Women in the UK make less money than men, but has historic inflation rates further prolonged the chance for equality?
By Zee Johnson
A recent CIPHR study found that women in the UK were less likely than men to receive a salary increase that fell in line or exceeded the current rate of inflation (14% compared to 22%). Two-fifths (40%) of women who had received a pay raise to date said it was below inflation while comparatively, just a third (32%) of the men who received a pay rise said the same.
The survey’s findings, along with reports from the Office of Budget Responsibility, revealed that because current pay rises are not expected to fall in line with inflation, the gender pay gap is expected to widen even more.
In 2021, the average median pay gap for all employees was 15.4% and on average, women earned 85 pounds for every pound a man earned. Adding, the average median hourly pay gap, which the report was based on, was 11.9%. And now with the government’s 2021-22 pay gap reporting year deadline approaching, it will be revealed whether the biggest organisations in the UK (companies with more than 250 employees) have been supporting efforts to close the gender pay gap or have been adding to its expansion.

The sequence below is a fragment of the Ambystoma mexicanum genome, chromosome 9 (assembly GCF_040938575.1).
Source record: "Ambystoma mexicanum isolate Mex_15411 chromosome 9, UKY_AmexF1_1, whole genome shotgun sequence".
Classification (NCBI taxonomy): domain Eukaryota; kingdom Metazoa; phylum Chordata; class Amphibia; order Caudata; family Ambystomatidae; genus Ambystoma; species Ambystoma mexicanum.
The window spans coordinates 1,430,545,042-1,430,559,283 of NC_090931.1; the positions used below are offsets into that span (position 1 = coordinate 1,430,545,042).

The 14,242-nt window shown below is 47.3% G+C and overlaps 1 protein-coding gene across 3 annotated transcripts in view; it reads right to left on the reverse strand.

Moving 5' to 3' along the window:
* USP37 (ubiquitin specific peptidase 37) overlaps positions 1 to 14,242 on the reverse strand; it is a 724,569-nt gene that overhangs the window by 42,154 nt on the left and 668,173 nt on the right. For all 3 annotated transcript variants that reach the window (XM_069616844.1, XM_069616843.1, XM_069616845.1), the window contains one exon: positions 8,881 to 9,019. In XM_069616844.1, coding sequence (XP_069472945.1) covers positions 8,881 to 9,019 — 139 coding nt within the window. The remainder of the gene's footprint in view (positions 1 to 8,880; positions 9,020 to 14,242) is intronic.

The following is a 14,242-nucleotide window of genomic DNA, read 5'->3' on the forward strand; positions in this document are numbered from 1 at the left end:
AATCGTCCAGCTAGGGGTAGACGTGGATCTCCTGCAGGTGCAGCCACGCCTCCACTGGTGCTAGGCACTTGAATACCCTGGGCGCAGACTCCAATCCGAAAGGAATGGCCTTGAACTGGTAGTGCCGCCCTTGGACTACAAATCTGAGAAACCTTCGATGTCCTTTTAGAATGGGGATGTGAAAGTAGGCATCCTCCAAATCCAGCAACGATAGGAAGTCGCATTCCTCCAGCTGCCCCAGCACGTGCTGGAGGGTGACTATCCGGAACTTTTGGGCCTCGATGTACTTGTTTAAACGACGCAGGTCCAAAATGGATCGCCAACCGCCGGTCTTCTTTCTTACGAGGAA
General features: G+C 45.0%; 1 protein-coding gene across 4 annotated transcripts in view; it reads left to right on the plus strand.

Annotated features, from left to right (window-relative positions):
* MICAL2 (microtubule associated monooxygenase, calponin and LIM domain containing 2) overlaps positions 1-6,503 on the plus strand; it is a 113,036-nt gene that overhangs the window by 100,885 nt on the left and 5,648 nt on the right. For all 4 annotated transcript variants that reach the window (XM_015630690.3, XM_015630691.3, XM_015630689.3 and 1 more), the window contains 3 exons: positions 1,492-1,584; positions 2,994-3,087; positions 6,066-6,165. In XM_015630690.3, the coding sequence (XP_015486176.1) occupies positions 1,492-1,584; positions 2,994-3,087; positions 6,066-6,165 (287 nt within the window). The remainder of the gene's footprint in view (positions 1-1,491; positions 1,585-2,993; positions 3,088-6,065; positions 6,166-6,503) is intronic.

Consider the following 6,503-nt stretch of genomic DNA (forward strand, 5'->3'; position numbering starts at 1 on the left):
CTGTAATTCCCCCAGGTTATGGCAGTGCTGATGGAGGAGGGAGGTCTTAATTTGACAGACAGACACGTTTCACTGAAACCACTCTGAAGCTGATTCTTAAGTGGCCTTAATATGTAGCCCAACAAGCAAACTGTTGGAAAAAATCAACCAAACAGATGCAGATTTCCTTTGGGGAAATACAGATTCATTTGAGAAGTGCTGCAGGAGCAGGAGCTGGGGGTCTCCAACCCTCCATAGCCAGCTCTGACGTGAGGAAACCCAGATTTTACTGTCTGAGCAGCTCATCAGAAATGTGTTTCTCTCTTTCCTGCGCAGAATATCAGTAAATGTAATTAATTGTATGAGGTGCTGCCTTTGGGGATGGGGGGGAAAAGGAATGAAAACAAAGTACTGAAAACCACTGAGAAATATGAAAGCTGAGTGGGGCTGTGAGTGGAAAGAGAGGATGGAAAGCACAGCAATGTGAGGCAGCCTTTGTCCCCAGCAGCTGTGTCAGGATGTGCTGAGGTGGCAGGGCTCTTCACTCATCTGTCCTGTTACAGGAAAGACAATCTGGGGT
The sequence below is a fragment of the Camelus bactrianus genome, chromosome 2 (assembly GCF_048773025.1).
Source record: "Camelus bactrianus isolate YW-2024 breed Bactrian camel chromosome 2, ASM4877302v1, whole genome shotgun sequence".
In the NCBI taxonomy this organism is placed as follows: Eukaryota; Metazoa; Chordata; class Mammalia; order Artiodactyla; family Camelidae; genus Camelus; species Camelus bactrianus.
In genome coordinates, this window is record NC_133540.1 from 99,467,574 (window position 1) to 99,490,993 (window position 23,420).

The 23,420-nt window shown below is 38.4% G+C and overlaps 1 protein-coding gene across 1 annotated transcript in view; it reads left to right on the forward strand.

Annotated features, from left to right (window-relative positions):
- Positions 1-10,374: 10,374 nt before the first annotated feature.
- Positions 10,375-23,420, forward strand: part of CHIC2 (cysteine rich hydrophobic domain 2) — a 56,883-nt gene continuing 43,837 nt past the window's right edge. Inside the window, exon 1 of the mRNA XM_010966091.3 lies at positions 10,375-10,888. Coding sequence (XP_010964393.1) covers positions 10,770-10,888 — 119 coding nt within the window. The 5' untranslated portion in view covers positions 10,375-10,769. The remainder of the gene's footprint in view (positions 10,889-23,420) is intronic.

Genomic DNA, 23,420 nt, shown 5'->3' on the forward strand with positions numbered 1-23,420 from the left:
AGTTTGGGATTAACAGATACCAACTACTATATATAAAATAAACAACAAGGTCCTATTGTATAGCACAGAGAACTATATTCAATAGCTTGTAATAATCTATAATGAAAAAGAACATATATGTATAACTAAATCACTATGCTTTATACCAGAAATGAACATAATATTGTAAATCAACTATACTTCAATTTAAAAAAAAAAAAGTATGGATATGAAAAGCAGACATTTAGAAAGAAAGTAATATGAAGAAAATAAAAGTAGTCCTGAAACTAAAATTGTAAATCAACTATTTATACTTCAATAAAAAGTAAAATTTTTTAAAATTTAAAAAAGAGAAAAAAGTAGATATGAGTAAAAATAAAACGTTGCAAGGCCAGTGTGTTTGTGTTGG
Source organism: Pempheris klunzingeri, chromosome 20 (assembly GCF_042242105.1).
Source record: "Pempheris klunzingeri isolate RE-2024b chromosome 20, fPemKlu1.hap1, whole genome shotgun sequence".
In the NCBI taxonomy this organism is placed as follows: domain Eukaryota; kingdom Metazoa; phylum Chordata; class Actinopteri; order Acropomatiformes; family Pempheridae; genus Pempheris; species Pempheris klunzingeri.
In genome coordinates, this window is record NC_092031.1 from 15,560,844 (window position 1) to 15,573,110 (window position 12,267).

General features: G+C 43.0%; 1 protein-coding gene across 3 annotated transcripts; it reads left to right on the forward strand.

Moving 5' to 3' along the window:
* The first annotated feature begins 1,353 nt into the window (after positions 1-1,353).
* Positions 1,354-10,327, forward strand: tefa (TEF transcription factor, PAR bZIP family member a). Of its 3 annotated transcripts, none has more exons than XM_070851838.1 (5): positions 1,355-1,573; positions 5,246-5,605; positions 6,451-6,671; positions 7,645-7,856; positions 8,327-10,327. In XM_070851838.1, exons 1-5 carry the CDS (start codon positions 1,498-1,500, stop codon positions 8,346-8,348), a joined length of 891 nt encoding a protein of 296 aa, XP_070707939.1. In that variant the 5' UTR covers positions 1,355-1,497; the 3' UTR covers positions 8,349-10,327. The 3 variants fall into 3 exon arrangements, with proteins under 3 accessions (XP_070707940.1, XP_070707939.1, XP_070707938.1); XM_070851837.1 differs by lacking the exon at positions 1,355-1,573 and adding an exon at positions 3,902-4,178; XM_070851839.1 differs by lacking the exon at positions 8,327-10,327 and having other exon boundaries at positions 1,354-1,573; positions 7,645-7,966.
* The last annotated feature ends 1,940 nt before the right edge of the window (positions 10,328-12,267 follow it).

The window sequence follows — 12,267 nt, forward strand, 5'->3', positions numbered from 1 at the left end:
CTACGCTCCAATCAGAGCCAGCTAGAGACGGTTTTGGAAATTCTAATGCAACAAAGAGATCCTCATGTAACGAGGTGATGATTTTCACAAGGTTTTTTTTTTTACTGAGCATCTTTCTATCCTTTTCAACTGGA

Some companies have already published their figures for the reporting year, and of those who’ve released their information, a staggering 77% pay their male employees more than their female employees. Only one in seven (13.4%) pay women workers more and just 9.6% say they don’t have a pay gap at all.
In addition to pay, another disparity women are facing in the workplace is flexibility. Forty-two percent of men said that their employer had offered them a flexible working location, whereas only 34% of women could say the same. Of those surveyed, 29% of women worked mostly from home, while 37% of men did, as well. Also, 71% of women work mostly onsite at their employer’s work premises, compared to approximately 63% of men. This could be due to worker preference or job responsibilities, as some duties can only be performed onsite.
According to the survey, statistically, women are less likely than men to be offered a four-day work week (13% compared to 23%); the ability to set their own hours and working schedule (21% compared to 29%); the ability to work remotely from another country on a temporary or permanent basis (9% compared to 25%); and unlimited paid holidays (7% compared to 16%).